In fact, Zabka continues, “Here’s an even crazier story: In junior high school Angelo lived across the street from me, and when they first started the band, they didn’t have a lot of instruments. So I had a little keyboard, I had an amplifier, and they would come and use my stuff and I would jam with them.” (When reached by phone, Moore recalls, “I remember going over to his house, kickin’ it and playing games and running up and down the street. Childhood memories, man…”)

Zabka obviously didn’t pursue music with the same zealousness as his Fishbone school mates (or, for that matter, his father, Stan Zabka, a successful pianist and composer who co-wrote the 1950s holiday classic Christmas Eve in My Hometown and later worked for and performed on The Tonight Show), but he did take it seriously. 

He enrolled at the Dick Grove School of Music in California, where he learned to read music and studied to be a trained session player and studio musician, and he also played in a series of bands, including one with a few friends called the Acoustic Outlaws. “We’d perform at pumpkin festivals and things like that, where we’re sitting on haystacks singing Listen to the Music and Layla,” he recalls.

Zabka says that he “loved guitar deeply,” but at the same time, “it was always something of a hobby. I went to college at Cal State Northridge and entered the film school, and then I got cast in The Karate Kid. So as far as my career was going, I was headed to film. But music was the other thing that fed me artistically and creatively. And that’s also why I never chose not to pursue it professionally – it’s something I don’t look to get anything back from, outside of just the joy of doing it.”

That’s not to say he doesn’t find the time to bring the guitar into his acting life whenever possible. On the set of Back to School, for just one example, Zabka recalls impromptu jam sessions with co-star Robert Downey Jr. at their hotel after full days of shooting in Madison, Wisconsin. “I would always bring my guitar to any set I went to, and [Downey] happened to bring a Casio with him. So we did a little jamming. And he’s a great piano player, actually.”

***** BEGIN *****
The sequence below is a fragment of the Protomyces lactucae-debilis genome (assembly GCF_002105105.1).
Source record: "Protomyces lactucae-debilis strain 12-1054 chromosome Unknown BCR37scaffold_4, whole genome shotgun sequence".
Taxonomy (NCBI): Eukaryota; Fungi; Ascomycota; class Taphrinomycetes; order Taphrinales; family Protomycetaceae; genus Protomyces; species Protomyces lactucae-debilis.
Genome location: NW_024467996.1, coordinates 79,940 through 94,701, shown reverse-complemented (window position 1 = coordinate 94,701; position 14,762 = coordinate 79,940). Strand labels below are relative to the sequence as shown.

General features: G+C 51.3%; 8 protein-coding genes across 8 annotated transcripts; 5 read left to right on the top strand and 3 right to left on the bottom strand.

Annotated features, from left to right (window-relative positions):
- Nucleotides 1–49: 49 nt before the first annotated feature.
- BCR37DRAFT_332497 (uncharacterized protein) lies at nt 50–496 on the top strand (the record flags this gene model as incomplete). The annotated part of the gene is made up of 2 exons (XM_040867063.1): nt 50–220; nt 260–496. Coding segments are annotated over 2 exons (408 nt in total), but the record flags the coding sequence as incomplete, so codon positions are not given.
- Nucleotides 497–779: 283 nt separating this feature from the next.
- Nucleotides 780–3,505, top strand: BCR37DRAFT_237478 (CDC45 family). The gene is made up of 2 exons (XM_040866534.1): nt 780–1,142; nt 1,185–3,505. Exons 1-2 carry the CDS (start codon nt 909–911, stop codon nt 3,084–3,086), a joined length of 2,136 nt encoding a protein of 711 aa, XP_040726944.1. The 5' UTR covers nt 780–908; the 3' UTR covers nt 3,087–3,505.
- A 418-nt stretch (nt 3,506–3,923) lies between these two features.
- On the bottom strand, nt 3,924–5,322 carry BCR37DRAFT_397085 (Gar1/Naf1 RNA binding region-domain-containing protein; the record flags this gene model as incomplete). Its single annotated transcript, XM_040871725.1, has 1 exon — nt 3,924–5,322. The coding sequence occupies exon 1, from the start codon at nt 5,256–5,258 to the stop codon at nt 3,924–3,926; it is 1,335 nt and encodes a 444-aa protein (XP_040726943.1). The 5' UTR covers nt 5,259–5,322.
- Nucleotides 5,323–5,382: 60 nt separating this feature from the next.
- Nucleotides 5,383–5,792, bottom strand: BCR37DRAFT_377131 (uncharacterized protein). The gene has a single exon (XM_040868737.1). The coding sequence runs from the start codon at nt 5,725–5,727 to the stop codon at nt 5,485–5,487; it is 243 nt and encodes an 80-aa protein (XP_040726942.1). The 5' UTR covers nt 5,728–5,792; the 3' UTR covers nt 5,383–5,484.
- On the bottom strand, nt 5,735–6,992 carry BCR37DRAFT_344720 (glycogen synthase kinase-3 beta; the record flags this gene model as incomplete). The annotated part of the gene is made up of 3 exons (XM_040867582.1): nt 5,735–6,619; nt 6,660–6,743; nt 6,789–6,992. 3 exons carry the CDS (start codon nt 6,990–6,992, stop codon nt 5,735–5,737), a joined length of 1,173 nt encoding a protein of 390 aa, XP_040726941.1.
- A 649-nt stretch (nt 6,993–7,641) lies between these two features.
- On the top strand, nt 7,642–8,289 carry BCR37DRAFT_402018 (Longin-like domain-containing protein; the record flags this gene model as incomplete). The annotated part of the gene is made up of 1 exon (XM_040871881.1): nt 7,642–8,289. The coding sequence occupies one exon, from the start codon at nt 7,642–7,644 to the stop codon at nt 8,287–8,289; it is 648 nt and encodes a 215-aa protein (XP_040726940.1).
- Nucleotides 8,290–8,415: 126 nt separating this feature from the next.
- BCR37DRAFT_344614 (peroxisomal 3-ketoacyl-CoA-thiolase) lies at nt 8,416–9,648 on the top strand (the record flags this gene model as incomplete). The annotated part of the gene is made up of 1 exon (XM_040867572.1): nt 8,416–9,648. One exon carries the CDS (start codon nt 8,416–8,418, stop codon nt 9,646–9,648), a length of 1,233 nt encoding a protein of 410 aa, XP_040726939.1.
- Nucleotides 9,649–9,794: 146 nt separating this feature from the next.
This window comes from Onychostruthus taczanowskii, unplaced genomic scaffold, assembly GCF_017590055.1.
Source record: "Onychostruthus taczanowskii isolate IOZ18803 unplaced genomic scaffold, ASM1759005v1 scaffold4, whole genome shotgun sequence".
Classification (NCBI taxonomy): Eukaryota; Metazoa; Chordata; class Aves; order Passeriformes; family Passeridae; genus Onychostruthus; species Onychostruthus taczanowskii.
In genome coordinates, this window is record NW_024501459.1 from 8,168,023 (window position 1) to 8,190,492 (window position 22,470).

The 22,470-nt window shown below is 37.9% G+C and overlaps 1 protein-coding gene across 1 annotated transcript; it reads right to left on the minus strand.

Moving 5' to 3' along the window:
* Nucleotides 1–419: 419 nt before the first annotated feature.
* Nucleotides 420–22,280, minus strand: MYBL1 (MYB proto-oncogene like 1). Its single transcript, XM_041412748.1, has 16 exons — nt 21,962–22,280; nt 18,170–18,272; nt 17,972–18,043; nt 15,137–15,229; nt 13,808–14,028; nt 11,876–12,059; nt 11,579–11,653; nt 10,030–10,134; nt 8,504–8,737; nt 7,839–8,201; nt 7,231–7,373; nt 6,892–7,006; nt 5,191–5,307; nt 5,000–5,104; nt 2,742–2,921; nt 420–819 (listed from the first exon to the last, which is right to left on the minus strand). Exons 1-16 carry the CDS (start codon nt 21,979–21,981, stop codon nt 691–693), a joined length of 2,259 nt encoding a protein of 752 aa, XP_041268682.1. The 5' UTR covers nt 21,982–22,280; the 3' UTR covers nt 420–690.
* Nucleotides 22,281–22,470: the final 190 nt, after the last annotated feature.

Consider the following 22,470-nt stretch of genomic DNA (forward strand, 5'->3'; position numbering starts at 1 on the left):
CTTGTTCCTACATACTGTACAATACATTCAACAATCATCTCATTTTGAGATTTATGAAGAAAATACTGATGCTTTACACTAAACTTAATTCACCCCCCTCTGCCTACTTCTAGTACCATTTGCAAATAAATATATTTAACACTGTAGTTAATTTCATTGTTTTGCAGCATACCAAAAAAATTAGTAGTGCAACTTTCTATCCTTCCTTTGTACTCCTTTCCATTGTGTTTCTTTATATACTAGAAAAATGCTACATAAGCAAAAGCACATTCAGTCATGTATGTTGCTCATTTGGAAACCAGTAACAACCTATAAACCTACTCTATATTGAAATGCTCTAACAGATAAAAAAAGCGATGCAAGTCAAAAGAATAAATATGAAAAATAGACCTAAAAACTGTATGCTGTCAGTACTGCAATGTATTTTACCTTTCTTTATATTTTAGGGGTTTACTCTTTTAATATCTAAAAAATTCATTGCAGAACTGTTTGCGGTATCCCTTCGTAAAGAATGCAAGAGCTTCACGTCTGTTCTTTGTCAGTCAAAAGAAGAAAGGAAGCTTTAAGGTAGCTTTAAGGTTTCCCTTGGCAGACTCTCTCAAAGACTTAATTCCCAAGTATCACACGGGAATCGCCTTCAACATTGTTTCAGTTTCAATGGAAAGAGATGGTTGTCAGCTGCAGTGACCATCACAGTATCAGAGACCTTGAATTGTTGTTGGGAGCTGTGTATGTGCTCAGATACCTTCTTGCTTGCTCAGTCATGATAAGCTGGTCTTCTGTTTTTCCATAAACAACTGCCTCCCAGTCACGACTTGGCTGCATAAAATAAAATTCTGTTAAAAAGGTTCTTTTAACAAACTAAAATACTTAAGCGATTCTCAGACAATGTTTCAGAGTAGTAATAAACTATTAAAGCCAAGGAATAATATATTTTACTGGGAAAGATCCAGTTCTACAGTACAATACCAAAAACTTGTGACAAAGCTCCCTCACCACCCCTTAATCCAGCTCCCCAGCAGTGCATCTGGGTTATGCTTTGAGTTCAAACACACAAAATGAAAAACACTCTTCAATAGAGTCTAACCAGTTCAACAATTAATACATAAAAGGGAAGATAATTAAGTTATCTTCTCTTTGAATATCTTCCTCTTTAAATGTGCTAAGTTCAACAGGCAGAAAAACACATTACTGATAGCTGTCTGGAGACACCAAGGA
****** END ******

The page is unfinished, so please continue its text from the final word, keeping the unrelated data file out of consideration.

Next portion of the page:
In 2019, Zabka had the opportunity to live out his rock dreams by performing to a packed audience at Hollywood’s famed Whisky a Go Go (Johnny Lawrence, we presume, would be super-jealous).

Armed with a Taylor acoustic (his other gear over the years has included a Takamine acoustic electric guitar, a white Ovation 12-string and a “chestnut-brown” Les Paul Custom with a Marshall stack), he joined Cobra Kai composers Leo Birenberg and Zach Robinson onstage to perform Johnny’s theme song, Ace Degenerate

At first, Birenberg and Robinson assumed Zabka would merely strum along and try to keep up. “They sent me the basic chords, and then I had one rehearsal with them in Hollywood and it sounded like crap,” Zabka recalls. “They were like, ‘Okay, that was good. We’ll see you tomorrow.’” 

But just like Johnny Lawrence squaring off against Daniel LaRusso at the 1984 All-Valley Karate Tournament, Zabka was intent on showing Ace Degenerate no mercy. 

“I went home that night and pulled out my guitar, sat by the firepit in my backyard and learned all the chords, all the licks, everything,” he says.

The next night at the Whisky, “We got onstage and I think I surprised Zach and Leo when I started going into the licks and actually playing the song. You can see it in the video that’s posted online, where Zach’s kind of like looking at me, like, ‘Hey, you got it!’ ” Zabka laughs. “But what a thrill to play the Johnny Lawrence anthem, and at the Whisky of all places. I mean, all points came together.”